Obama, Gates Lead Defense Acquisition Reforms
By Donna Miles
American Forces Press Service
WASHINGTON, Aug. 21, 2009 President Barack Obama threw his weight behind the Defense Department’s acquisition reform efforts earlier this week, emphasizing that unnecessary spending hurts not only taxpayers, but also warfighters on the front lines.
“Every dollar wasted in our defense budget is a dollar we can’t spend to care for our troops or protect America or prepare for the future,” the president told participants at the Veterans of Foreign Wars’ 110th convention, in Phoenix.
Obama made clear that he’s 100 percent behind reforms Defense Secretary Robert M. Gates made a top priority – second only to succeeding in Iraq and Afghanistan – the day he assumed his post two and a half years ago.
“We cannot build the 21st-century military we need and maintain the fiscal responsibility that America demands unless we fundamentally reform the way our Defense Department does business,” Obama told the veterans. “It’s a simple fact.”
Talk about changing the way the Defense Department does business is nothing new. What’s new, a senior Pentagon official told American Forces Press Service, is that the issue has percolated to the highest levels, turning rhetoric into action.
Gates, Deputy Defense Secretary William J. Lynn III and other defense leaders have demonstrated that they’re willing to make the difficult decisions about which programs to support and which to curtail, said Shay Assad, acting deputy undersecretary of defense for acquisition and technology.
The president’s fiscal 2010 defense budget proposal reflects some of those hard decisions. It proposes cutting or ending several conventional modernization programs that proved to be poor performers or simply weren’t needed in light of real-world needs to free up funding for other, needed programs.
“The secretary has shown the courage to make those tough decisions, because in some quarters, they are not popular decisions,” Assad said. “They are absolutely the right decisions to have been made for the warfighters and the taxpayers, but there are parochial interests involved.”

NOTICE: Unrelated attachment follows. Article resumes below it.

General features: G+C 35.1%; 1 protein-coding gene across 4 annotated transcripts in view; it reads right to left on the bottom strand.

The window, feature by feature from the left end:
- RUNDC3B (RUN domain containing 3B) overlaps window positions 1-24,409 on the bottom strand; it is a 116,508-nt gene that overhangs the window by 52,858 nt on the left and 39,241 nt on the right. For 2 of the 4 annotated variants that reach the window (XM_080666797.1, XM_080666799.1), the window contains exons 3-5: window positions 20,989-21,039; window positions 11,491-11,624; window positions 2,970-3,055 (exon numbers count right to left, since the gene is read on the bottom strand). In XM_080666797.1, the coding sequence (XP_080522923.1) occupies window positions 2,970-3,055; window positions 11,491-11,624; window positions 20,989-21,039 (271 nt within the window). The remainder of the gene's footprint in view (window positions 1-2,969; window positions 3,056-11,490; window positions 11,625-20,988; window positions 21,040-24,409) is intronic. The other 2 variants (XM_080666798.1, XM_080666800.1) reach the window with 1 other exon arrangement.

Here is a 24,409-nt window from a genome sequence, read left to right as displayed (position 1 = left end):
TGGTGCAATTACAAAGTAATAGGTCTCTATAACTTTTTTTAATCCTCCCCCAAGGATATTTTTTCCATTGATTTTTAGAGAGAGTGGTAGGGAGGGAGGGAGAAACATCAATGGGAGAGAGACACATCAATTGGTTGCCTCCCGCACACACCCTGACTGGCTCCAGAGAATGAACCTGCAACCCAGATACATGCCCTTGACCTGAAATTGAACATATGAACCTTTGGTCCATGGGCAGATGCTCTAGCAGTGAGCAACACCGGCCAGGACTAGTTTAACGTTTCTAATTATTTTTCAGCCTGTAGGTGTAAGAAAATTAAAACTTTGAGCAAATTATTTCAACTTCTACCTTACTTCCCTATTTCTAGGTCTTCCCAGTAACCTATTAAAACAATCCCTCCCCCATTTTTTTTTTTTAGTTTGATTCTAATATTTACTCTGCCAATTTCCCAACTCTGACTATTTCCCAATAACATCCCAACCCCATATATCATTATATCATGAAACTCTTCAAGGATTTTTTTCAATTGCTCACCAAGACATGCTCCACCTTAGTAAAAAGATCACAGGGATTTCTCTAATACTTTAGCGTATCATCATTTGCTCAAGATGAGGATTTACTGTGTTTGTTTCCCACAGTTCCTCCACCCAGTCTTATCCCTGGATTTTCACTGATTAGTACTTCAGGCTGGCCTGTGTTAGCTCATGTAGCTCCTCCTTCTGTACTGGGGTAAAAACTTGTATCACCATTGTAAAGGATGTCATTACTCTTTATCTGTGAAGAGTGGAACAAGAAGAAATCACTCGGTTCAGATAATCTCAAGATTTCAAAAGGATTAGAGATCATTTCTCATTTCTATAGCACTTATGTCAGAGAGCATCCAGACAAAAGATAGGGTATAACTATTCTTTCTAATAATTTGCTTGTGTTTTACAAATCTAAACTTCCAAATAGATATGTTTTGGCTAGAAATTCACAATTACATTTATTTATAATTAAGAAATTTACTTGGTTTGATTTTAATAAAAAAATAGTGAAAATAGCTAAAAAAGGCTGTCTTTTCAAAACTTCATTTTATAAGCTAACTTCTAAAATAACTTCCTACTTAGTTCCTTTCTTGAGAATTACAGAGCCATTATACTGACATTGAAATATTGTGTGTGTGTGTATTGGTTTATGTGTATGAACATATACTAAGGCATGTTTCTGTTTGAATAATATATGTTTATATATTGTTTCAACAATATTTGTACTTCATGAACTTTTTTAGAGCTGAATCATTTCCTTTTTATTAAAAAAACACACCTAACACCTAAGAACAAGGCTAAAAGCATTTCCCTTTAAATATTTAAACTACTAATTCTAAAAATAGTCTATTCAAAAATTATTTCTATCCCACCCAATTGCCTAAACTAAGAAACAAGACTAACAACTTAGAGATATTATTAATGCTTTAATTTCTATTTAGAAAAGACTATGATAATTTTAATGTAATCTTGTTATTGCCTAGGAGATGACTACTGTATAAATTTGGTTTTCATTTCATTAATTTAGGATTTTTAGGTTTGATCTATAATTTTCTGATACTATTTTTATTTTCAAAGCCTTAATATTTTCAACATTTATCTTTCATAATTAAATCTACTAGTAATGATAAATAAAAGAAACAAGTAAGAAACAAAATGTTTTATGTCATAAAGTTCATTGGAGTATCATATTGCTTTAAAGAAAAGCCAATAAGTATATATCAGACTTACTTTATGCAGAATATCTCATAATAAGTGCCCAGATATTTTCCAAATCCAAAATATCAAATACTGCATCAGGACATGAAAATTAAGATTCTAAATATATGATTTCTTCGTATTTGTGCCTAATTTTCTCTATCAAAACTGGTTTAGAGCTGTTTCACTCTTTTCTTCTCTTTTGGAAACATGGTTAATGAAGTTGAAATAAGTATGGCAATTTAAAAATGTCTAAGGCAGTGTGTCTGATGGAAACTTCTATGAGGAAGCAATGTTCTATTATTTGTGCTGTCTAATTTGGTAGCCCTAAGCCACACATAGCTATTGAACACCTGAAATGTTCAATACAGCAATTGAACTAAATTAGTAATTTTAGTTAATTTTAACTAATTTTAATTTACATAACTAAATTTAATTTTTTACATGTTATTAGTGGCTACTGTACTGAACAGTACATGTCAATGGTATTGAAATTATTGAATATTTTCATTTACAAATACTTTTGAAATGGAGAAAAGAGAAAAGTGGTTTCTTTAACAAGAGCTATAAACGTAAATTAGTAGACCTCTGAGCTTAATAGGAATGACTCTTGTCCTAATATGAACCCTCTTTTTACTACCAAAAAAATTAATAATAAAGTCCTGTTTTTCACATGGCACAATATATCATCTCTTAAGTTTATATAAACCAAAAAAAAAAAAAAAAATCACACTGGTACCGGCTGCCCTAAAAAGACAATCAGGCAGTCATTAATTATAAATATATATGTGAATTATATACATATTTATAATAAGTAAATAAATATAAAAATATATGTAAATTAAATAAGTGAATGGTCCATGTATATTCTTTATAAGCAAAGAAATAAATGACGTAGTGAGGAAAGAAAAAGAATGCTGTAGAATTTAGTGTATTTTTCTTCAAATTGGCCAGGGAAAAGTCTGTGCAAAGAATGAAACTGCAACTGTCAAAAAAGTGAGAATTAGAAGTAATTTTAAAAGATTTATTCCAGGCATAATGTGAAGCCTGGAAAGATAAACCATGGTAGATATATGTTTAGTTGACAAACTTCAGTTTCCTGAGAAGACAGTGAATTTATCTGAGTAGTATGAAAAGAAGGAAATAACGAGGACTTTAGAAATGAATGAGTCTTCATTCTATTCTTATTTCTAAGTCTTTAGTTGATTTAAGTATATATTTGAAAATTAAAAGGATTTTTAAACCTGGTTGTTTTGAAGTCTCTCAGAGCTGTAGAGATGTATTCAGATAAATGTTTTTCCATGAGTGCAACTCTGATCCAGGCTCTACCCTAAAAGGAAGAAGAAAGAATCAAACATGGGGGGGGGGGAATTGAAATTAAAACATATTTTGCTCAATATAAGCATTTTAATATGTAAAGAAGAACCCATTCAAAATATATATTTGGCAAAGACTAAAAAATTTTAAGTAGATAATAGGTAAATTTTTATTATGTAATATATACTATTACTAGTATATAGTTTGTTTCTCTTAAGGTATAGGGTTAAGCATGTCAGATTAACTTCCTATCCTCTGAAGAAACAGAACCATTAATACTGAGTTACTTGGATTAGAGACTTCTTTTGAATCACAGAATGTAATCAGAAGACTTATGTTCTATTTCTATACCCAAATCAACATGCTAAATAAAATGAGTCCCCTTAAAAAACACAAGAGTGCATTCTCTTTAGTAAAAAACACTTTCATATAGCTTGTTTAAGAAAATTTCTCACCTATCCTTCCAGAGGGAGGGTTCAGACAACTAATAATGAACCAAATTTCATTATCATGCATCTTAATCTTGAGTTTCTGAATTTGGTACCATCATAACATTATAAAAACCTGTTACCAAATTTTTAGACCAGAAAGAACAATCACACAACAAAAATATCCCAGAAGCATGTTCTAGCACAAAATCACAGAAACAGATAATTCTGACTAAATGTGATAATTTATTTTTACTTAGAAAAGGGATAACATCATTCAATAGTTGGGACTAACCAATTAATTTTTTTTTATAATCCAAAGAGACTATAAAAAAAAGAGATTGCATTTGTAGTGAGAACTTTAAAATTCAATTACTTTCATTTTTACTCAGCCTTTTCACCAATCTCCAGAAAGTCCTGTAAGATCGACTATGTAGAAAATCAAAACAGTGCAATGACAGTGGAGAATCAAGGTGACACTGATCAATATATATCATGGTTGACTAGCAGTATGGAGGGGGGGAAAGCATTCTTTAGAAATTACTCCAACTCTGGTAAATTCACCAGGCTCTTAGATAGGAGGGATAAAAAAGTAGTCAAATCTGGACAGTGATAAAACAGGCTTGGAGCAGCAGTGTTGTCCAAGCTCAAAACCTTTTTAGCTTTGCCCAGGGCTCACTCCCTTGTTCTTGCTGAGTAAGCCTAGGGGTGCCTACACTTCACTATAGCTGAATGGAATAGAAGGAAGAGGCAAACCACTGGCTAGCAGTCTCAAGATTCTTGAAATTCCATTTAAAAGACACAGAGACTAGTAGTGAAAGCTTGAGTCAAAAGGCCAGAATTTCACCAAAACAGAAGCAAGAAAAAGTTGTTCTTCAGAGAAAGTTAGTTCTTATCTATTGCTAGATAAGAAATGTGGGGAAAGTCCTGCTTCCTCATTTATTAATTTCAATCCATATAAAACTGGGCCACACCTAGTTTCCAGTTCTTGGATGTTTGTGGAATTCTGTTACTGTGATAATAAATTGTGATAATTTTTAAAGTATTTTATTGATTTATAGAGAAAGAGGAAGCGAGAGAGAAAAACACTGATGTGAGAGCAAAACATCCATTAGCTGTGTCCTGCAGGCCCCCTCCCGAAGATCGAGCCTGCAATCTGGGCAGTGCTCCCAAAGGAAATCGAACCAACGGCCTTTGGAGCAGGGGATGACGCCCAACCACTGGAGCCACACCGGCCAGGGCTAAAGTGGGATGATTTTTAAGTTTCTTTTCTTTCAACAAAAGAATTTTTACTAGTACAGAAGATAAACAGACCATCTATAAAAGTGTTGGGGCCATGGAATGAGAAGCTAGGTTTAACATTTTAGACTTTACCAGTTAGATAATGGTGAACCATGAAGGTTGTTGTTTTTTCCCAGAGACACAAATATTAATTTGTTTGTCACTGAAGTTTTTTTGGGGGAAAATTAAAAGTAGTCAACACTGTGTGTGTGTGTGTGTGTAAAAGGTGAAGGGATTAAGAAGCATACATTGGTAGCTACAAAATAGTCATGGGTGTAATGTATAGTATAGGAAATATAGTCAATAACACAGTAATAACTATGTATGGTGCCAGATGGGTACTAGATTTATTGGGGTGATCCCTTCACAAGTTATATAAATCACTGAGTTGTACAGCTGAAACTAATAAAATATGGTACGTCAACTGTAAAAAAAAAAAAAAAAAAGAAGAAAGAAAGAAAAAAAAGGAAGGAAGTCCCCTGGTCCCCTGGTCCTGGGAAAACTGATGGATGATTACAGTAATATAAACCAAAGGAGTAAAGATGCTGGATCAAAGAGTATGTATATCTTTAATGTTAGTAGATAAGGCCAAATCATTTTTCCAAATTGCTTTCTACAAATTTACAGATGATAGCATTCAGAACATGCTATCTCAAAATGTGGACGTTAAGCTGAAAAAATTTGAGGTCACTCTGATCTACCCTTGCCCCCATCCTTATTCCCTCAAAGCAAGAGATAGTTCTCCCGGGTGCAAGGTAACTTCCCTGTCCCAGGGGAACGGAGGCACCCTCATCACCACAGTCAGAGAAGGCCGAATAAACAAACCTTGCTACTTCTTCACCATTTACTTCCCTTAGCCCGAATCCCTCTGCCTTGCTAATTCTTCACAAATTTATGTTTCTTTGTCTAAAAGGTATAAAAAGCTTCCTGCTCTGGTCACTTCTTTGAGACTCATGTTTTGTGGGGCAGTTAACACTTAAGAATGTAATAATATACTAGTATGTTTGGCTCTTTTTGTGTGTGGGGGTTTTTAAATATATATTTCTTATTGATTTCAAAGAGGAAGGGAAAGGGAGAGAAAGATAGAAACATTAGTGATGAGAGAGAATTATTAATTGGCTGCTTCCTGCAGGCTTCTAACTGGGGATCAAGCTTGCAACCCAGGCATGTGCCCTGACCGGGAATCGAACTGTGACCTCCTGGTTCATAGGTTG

Gates, backed up by the president, has demonstrated he’s willing to stand up to those interests to make those decisions stick. In a pointed speech last month at the Economic Club of Chicago, he told Congress, the defense industry and the defense institution itself that it’s time to put the “business-as-usual approach to national defense” aside.
Obama recognized some of that “business as usual” during his VFW address. “You’ve heard the stories: the indefensible no-bid contracts that cost taxpayers billions and make contractors rich, the special interests and their exotic projects that are years behind schedule and billions over budget, the entrenched lobbyists pushing weapons that even our military says it doesn’t want,” he said.
“The impulse in Washington to project jobs back home, building things we don’t need, has a cost that we can’t afford,” Obama said. “This waste would be unacceptable at any time. But at a time when we’re fighting two wars and facing a serious deficit, it’s inexcusable. It’s an affront to the American people and to our troops. And it’s time for it to stop.”
Special interests, contractors and entrenched lobbyists invested in the status quo and are putting up a fight, Obama recognized.